Interior Influences Throughout History
There was a lot going on in the early part of the century. From the fine decorative pieces of Art Nouveau to Federation influences including a range of architectural styles like the elegant and simple style of Queen Ann and Romanesque revivals. Simple archways and window treatments offered charm, while the Arts and Crafts movement of this era celebrated simple forms and traditional craft techniques using folk style decoration. Art Deco celebrated more elaborate design with geometric textures, rounded mirrors and more glamour being introduced.
The 1920’s brought the ‘Roaring Twenties’. With the ending of WWI, it was a time where things such as jazz music, art deco and modern technology blossomed, making them more affordable. Such elements gave a ‘modern’ influence to the design style of this era.
1920’s kitchen colour trends were soft, muted tones, with white being the most popular colour due to the minimal, utilitarian interiors brought by the idea of a ‘disease free environment’.
Living rooms were somewhat the opposite of the kitchen. They still had the practical, functional components but the colour schemes and furnishings were often very colourful and inviting. Painted walls and ceilings were adorned with yellows, pale greens or ivory hues and soft furnishings introduced colour and pattern.
Floors were often oak hardwood that had been stained to a ‘natural’ colour finish with big rugs throughout for warmth and comfort. Colourful, patterned tiles often adorned entrances and utility rooms.
1940’s to 1950’s
With the first half of the 1940’s dominated by WWII, redesigning of homes didn’t start until the end of the war in 1945 due to material and product shortages. Once production had set sail again, the designs within homes were very family oriented, with spaces created to cater for social events and entertaining family and friends. Mid 40’s onwards saw the start of the “Baby Boomers”, a generation that were growing up with a more positive outlook. This was reflected in the fun, functional interiors as people were enjoying life again.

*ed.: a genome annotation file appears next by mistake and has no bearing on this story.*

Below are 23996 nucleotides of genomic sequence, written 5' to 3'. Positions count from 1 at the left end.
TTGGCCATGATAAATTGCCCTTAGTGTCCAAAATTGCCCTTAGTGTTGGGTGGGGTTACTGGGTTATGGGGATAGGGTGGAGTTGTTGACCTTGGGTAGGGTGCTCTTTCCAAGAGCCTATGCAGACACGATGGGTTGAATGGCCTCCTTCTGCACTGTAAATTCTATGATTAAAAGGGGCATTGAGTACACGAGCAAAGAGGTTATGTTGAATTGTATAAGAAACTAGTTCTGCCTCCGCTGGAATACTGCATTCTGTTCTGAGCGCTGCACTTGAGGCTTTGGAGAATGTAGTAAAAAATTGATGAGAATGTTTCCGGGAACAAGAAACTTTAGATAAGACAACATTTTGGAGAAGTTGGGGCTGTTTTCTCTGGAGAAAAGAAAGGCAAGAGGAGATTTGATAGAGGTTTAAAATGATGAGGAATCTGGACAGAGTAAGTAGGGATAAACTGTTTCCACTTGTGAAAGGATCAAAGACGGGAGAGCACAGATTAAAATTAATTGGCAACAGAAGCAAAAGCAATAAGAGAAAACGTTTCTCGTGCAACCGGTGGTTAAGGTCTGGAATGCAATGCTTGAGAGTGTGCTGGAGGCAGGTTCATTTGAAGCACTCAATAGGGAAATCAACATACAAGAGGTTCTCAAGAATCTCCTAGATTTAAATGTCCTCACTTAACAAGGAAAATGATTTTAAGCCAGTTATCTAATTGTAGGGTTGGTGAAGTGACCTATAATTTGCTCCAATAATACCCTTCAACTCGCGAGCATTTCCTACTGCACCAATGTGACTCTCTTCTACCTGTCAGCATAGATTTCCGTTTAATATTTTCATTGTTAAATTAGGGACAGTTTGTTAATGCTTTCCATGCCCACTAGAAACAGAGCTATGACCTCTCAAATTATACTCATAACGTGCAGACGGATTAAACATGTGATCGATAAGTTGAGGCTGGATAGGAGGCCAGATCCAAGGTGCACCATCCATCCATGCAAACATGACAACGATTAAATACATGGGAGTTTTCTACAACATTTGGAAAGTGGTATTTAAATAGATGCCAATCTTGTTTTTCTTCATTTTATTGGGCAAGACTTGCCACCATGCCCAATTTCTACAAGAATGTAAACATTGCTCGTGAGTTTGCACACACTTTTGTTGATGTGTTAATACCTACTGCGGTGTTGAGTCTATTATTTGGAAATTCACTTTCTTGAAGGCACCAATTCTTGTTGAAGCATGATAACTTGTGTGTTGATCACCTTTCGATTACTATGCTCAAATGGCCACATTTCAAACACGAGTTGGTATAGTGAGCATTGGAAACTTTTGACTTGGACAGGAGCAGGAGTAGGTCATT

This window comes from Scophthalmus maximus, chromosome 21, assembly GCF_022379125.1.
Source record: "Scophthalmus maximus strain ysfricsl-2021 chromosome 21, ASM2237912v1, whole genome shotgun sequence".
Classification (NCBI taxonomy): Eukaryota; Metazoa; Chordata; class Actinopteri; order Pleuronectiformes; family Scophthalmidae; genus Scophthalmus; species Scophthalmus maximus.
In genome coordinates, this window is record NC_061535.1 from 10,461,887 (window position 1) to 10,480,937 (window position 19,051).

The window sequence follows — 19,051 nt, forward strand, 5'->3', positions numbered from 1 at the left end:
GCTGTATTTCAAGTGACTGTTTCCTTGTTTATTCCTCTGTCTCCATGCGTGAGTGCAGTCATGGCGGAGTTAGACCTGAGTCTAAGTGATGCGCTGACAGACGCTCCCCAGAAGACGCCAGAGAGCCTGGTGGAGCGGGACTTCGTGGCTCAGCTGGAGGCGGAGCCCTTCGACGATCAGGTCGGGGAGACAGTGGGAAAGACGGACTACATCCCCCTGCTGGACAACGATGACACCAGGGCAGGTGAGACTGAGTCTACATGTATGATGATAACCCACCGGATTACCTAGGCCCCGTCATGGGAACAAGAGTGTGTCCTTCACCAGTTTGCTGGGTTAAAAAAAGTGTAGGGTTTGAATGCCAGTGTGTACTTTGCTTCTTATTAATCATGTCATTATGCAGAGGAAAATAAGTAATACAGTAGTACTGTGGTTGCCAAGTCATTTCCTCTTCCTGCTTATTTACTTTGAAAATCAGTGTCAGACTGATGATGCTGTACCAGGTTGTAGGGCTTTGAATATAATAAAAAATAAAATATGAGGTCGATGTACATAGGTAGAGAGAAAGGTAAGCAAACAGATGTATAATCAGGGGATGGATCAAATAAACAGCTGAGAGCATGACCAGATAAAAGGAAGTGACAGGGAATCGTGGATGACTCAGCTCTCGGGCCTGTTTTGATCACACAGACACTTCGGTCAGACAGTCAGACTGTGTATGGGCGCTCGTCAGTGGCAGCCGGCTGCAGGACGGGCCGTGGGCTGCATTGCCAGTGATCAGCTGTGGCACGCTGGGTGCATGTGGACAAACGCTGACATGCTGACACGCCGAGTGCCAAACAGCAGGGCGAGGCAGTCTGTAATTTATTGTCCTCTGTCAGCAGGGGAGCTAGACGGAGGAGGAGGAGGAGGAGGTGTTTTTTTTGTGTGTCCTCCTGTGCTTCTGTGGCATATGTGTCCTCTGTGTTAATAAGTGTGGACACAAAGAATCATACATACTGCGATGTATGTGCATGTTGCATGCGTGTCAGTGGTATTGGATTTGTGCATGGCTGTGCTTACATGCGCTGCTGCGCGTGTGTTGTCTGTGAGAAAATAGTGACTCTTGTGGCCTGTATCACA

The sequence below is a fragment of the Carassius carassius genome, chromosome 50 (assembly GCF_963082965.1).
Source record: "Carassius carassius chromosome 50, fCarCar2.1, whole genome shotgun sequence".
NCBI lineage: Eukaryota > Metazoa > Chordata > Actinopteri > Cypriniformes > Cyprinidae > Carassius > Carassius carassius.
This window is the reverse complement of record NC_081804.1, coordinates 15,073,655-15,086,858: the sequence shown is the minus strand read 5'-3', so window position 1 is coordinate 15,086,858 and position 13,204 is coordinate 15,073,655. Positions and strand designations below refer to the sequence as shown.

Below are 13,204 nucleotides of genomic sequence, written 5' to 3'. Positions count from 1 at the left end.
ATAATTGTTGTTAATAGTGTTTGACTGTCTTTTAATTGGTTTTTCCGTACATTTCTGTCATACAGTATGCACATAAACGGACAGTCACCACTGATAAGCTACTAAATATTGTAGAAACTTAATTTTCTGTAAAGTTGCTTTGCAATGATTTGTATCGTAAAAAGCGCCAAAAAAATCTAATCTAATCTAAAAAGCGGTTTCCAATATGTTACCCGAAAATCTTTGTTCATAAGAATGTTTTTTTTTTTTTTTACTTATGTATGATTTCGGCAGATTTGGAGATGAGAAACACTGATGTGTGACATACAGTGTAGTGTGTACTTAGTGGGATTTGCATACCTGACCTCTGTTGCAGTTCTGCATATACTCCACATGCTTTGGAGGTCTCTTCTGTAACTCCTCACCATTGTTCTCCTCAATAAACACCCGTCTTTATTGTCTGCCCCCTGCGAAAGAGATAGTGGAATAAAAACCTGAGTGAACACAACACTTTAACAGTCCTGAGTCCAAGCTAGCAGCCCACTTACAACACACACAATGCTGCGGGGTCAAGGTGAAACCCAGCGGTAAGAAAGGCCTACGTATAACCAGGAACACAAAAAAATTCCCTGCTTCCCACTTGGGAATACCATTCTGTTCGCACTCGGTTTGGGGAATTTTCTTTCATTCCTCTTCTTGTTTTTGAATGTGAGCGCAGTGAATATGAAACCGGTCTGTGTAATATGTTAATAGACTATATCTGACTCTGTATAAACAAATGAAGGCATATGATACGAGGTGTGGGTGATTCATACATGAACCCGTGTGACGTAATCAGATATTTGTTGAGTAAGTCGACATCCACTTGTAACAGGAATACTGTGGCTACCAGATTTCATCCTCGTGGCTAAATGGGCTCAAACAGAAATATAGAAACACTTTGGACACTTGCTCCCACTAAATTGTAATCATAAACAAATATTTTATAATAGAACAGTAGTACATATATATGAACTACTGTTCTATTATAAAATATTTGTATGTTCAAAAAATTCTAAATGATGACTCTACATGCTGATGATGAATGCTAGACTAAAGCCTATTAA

The Bauhaus movement was in full swing during this period building on the utilitarian mindset of the war; ‘form follows function’ central to the philosophy. This revolutionary ethos questioned the effectiveness of craft, art and design, affecting all disciplines globally. The result in interiors was open-plan spaces, fabulous new products such as the Douglas Snelling chair as the introduction of mid-century modern influenced interiors.
From a colour point of view, the mid 1940’s saw bold, deep primary colours evolve throughout the home. Red being the most popular hue and often combined with green as a secondary colour.
Bright, geometric patterned linoleum floors were popular in kitchens. Adoption of electric refrigerators and cookers came into play and in true Bauhaus influence, kitchens became practical in design.
Living areas were often clutter-free open spaces. Simple, floral patterns were introduced in soft furnishings and as the previous hardwood floors became outdated, wall-to-wall carpeting became a popular option.
1948 saw the arrival of Harry Seidler to Australia, designing a new home for his parents in Sydney. From designing domestic homes, he soon progressed to large scale commercial buildings and transformed the Sydney skyline making deep and impactful design influences that we still feel today.
1960’s, 70’s and 80’s